A group of security researchers devised a new attack that completely bypasses the existing mitigations against the Rowhammer vulnerability in dynamic random-access memory (DRAM) chips.
The Rowhammer issue, which has been around for roughly one decade, exists because cells on DRAM chips are smaller and closer to each other, making it difficult to prevent electrical interaction between them. Thus, by repeatedly accessing data in a row of memory, data in nearby rows may become corrupted.
To mitigate the flaw, Target Row Refresh (TRR) was introduced in DRAM but a group of researchers managed to bypass the protection using “non-uniform and frequency-based Rowhammer access patterns.”
All Rowhammer access patterns published to date exploit rows uniformly, and TRR exploits this behavior to identify ‘aggressor’ rows and refresh nearby ‘victim’ rows to prevent failure.
However, as smaller technology nodes are used, the underlying DRAM technologies are increasingly vulnerable, resulting in fewer accesses being needed to trigger bit flips in DRAM memory. Thus, non-uniform access patterns can be used to bypass TRR, the researchers said in a paper documenting the work.
[ READ: Half-Double: Google Researchers Find New Rowhammer Attack Technique ]
The researchers conducted experiments on 40 DDR4 DIMMs (from Samsung, Micron, and SK Hynix) to explore the possibility of bypassing mitigations through “accessing aggressor rows in non-uniform access patterns.”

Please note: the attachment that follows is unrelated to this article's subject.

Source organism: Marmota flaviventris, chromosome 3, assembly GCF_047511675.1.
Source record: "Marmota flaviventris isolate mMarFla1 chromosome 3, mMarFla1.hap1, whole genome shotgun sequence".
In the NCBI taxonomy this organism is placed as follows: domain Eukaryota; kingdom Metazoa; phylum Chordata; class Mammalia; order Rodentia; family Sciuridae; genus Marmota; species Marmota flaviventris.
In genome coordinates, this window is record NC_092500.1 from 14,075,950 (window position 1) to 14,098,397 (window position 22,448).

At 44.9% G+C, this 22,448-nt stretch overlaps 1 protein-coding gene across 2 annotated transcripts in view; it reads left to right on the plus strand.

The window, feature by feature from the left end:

“We show how randomizing parameters in the frequency domain captures these aspects and use this insight in the design of Blacksmith, a scalable Rowhammer fuzzer that generates access patterns that hammer aggressor rows with different phases, frequencies, and amplitudes,” the group added.
Using Blacksmith, the researchers were able to bypass TRR on all of the PC-DDR4 DRAM chips in their test pool and say they managed to trigger on average 87 times more bit flips.
Thus, the researchers claim that currently deployed mitigations are unable to protect against Rowhammer. They also published a video demonstration of how easy the Blacksmith fuzzer finds bit flips on DDR4 devices that have TRR enabled.
“Our scalable Rowhammer fuzzer Blacksmith, is capable of crafting complex non-uniform patterns that trigger bit flips on all 40 recently-acquired DDR4 DIMMs, 2.6×more than state-of-the-art Rowhammer patterns. […] Our findings highlight an urgent need for the deployment of more principled mitigations against Rowhammer,” the researchers added.
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